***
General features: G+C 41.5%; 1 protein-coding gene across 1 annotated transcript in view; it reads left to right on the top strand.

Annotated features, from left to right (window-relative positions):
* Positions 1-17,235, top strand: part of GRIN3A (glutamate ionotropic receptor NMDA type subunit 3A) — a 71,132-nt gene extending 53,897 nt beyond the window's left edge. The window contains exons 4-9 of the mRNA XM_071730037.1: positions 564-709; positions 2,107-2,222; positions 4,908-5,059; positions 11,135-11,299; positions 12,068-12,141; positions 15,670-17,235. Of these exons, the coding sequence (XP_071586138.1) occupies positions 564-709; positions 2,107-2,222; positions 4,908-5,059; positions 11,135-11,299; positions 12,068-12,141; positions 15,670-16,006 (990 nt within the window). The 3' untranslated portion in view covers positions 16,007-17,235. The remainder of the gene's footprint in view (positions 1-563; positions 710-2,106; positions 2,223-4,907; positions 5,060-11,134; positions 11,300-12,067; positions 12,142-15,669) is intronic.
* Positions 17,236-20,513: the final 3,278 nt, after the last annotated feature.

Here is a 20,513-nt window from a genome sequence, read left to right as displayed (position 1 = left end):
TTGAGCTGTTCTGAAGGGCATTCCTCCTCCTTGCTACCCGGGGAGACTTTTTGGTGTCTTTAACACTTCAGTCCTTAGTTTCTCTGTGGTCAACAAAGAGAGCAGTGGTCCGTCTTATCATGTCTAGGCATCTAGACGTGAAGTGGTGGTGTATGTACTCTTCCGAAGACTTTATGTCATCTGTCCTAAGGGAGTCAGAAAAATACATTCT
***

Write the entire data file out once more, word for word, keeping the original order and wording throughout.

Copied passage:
General features: G+C 41.5%; 1 protein-coding gene across 1 annotated transcript in view; it reads left to right on the top strand.

Annotated features, from left to right (window-relative positions):
* Positions 1-17,235, top strand: part of GRIN3A (glutamate ionotropic receptor NMDA type subunit 3A) — a 71,132-nt gene extending 53,897 nt beyond the window's left edge. The window contains exons 4-9 of the mRNA XM_071730037.1: positions 564-709; positions 2,107-2,222; positions 4,908-5,059; positions 11,135-11,299; positions 12,068-12,141; positions 15,670-17,235. Of these exons, the coding sequence (XP_071586138.1) occupies positions 564-709; positions 2,107-2,222; positions 4,908-5,059; positions 11,135-11,299; positions 12,068-12,141; positions 15,670-16,006 (990 nt within the window). The 3' untranslated portion in view covers positions 16,007-17,235. The remainder of the gene's footprint in view (positions 1-563; positions 710-2,106; positions 2,223-4,907; positions 5,060-11,134; positions 11,300-12,067; positions 12,142-15,669) is intronic.
* Positions 17,236-20,513: the final 3,278 nt, after the last annotated feature.

Here is a 20,513-nt window from a genome sequence, read left to right as displayed (position 1 = left end):
TTGAGCTGTTCTGAAGGGCATTCCTCCTCCTTGCTACCCGGGGAGACTTTTTGGTGTCTTTAACACTTCAGTCCTTAGTTTCTCTGTGGTCAACAAAGAGAGCAGTGGTCCGTCTTATCATGTCTAGGCATCTAGACGTGAAGTGGTGGTGTATGTACTCTTCCGAAGACTTTATGTCATCTGTCCTAAGGGAGTCAGAAAAATACATTCT